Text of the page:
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Achieving the Dream Convening Highlights Student Success


Achieving the Dream (ATD), the national reform network of more than 300 community colleges committed to increasing student success, kicked off its annual convening this week showcasing the powerful narrative of its member institutions. 

College presidents, senior leaders, faculty and students have come to this year’s conference with the goal of sharing best practices on how they’ve transformed their institutions to benefit students.

Harry S. Truman College and Richard J. Daley College—both part of the City Colleges of Chicago system—are the latest institutions to join the ATD Network.  

“For 20 years ATD’s fundamental commitment has been to help our colleges build new capacities, systems, and processes to address institutional barriers that prevent students, especially racially and economically marginalized learners, from entering and leaving our institutions with a credential of value for themselves, their families, and their communities,” said Dr. Karen A. Stout, president of ATD.  “Activating the talent and potential of all learners, through the partnership with all seven City Colleges of Chicago, is urgent work. This is especially critical in Chicago, a highly diverse community that is an economic powerhouse in our country but where structural inequities in access to and completion of a post-secondary credential of value put countless lives at risk.”Dr. Imani Perry delivers keynote address at the Achieving the Dream convening in Orlando, Florida.Dr. Imani Perry delivers keynote address at the Achieving the Dream convening in Orlando, Florida.

ATD activates coaches to help institutional leaders formulate action plans for achieving demonstrated outcomes around student success. Embedded in its work is a concentrated focus on equity and inclusion.

“The founders of ATD met the moment. They found a purpose that could spark innovation and focus across an entire sector of higher education. This is now our moment,” said Stout. “Can we continue to reinvent our colleges and communities to be more equitable places that secure the future for another 20 years and beyond? I know, as I look out across the room full of wonderful educators and leaders, that this future is attainable.”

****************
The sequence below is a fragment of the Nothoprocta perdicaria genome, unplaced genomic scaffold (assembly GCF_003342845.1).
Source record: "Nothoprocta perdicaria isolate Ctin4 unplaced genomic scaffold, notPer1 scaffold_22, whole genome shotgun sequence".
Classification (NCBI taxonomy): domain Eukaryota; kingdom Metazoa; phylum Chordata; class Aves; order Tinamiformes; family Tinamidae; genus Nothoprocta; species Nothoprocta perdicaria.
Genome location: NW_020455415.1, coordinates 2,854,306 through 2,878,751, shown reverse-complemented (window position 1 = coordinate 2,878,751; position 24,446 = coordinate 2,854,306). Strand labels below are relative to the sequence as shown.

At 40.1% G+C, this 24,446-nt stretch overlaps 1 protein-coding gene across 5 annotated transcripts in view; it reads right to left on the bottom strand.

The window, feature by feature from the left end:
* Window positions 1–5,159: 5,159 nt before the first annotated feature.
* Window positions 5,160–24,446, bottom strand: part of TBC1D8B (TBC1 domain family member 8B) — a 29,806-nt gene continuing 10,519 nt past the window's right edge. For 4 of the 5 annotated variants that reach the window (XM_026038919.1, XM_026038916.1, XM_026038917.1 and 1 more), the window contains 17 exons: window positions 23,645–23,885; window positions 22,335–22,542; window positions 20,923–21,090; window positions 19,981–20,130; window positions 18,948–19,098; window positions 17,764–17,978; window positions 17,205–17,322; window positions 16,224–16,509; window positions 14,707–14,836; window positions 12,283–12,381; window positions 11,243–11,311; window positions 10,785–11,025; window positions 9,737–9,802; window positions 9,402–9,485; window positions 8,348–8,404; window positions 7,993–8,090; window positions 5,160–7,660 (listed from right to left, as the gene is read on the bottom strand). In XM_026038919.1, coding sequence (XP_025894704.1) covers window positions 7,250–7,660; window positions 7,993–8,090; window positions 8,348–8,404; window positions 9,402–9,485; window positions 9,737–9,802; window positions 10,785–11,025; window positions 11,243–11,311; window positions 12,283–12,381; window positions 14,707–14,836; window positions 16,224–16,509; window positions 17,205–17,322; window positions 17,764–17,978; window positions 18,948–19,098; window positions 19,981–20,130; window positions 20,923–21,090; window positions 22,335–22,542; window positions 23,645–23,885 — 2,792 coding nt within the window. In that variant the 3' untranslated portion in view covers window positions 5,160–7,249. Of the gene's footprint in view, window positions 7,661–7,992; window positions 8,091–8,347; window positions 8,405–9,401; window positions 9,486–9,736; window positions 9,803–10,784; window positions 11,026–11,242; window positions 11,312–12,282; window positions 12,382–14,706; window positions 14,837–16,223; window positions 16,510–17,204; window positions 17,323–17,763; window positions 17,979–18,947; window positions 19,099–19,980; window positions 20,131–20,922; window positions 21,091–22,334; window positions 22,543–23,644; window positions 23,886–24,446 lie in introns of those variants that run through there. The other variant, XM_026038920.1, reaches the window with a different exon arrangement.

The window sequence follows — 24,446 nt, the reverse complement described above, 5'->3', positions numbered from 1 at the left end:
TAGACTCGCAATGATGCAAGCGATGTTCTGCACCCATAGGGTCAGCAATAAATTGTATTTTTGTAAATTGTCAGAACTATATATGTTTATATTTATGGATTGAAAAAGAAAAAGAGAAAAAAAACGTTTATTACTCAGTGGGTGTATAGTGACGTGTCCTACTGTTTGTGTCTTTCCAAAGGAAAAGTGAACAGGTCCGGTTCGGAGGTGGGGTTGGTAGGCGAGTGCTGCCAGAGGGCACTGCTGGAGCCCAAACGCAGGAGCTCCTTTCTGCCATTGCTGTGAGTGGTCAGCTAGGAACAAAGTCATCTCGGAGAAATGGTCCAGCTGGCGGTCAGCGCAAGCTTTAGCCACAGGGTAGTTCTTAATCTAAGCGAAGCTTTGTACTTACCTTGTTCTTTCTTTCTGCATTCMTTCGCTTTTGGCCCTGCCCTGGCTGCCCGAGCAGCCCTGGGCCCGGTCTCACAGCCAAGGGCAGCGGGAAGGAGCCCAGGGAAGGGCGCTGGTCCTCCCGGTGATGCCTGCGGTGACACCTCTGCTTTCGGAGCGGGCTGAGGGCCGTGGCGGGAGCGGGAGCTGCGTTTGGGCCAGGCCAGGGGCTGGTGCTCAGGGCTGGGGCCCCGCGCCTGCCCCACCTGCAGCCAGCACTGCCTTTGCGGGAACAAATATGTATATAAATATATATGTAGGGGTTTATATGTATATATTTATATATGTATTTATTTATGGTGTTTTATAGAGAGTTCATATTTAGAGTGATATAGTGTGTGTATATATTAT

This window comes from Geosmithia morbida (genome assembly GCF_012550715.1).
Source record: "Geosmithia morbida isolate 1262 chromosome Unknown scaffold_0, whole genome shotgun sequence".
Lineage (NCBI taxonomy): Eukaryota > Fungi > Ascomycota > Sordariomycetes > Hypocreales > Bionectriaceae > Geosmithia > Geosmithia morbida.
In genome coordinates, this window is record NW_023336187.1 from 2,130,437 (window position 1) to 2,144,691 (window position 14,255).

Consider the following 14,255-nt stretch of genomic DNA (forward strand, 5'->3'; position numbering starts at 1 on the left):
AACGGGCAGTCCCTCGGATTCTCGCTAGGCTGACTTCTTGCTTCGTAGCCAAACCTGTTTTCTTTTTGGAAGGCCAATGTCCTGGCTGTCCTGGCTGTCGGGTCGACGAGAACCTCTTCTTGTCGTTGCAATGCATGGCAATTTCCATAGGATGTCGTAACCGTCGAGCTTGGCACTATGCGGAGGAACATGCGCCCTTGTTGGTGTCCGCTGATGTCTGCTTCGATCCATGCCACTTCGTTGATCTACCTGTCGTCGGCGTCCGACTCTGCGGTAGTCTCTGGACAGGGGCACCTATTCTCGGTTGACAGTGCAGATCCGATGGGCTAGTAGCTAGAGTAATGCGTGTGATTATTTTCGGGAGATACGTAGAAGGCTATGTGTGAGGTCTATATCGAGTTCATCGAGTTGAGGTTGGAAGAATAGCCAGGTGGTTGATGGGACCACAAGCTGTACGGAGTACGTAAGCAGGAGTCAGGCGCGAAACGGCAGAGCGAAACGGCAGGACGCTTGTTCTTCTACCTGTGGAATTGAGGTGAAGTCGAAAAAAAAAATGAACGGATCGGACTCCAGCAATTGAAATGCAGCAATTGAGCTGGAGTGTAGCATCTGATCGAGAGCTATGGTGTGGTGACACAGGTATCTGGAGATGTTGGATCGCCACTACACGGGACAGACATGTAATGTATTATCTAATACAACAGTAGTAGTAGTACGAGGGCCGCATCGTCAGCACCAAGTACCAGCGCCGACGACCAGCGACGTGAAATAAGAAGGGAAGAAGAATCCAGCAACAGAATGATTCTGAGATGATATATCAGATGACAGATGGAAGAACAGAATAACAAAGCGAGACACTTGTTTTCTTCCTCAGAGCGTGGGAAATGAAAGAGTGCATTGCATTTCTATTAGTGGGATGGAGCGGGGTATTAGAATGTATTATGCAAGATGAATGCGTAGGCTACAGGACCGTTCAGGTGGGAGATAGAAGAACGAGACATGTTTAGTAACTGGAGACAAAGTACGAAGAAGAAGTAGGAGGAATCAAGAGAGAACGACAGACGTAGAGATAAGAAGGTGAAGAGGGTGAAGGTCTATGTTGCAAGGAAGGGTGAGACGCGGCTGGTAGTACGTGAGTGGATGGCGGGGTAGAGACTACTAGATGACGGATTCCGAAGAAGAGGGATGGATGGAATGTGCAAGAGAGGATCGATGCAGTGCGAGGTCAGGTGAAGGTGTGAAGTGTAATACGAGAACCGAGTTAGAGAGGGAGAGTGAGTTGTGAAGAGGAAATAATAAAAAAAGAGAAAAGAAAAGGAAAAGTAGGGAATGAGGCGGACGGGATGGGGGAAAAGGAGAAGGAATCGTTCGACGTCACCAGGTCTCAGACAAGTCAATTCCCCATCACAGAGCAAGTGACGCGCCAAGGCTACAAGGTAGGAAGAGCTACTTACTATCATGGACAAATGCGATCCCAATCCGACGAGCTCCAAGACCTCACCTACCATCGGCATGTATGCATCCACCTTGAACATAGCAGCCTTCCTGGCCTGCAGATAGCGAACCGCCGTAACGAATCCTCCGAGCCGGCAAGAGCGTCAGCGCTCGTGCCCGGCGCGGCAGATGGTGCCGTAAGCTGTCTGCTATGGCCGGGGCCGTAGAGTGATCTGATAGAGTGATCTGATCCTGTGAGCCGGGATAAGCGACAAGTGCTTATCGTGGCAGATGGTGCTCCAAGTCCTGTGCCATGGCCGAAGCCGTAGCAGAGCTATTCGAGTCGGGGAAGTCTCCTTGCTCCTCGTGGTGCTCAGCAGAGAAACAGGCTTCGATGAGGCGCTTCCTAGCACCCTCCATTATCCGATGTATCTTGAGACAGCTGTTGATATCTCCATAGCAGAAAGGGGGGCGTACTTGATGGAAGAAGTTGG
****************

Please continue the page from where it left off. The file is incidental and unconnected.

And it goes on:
During the opening plenary, Harvard University’s award-winning professor, Dr. Imani Perry lauded the work of ATD and member institutions, whose faculty and administrators work hard to center the experiences of students despite mounting obstacles and challenges.  

“Our work is not only to believe in our students and to fight for opportunity but to be honest about the adversity that they and we continue to face,” said Perry.  “And honesty is evident in not only what we do when we’re doing career counseling and career services work but also in how we teach our collective stories as well as our histories.”

The author of South to America: A Journey Below the Mason-Dixon to Understand the Soul of a Nation, and May We Forever Stand: A History of the Black National Anthem, Perry’s keynote examined the intersections between race, history, justice and community and higher education.

Fond Du Lac Tribal and Community College (FDLTCC) in Minnesota was the recipient of this year’s Leah Meyer Austin Award. The award is the highest distinction a college in the ATD Network can earn. ATD bestows this award annually to a college that employs a holistic approach to reducing equity gaps between student groups and increasing success for all.

“One of the major reasons we stand here before you is ATD and the work they have done to support us over the last six and a half years,” said FDLTCC President Dr. Anita Hanson. “The work that everybody in this room is doing to improve student success for all the various groups we work with  is not easy work, but I tell you it’s the most rewarding work in the world.”

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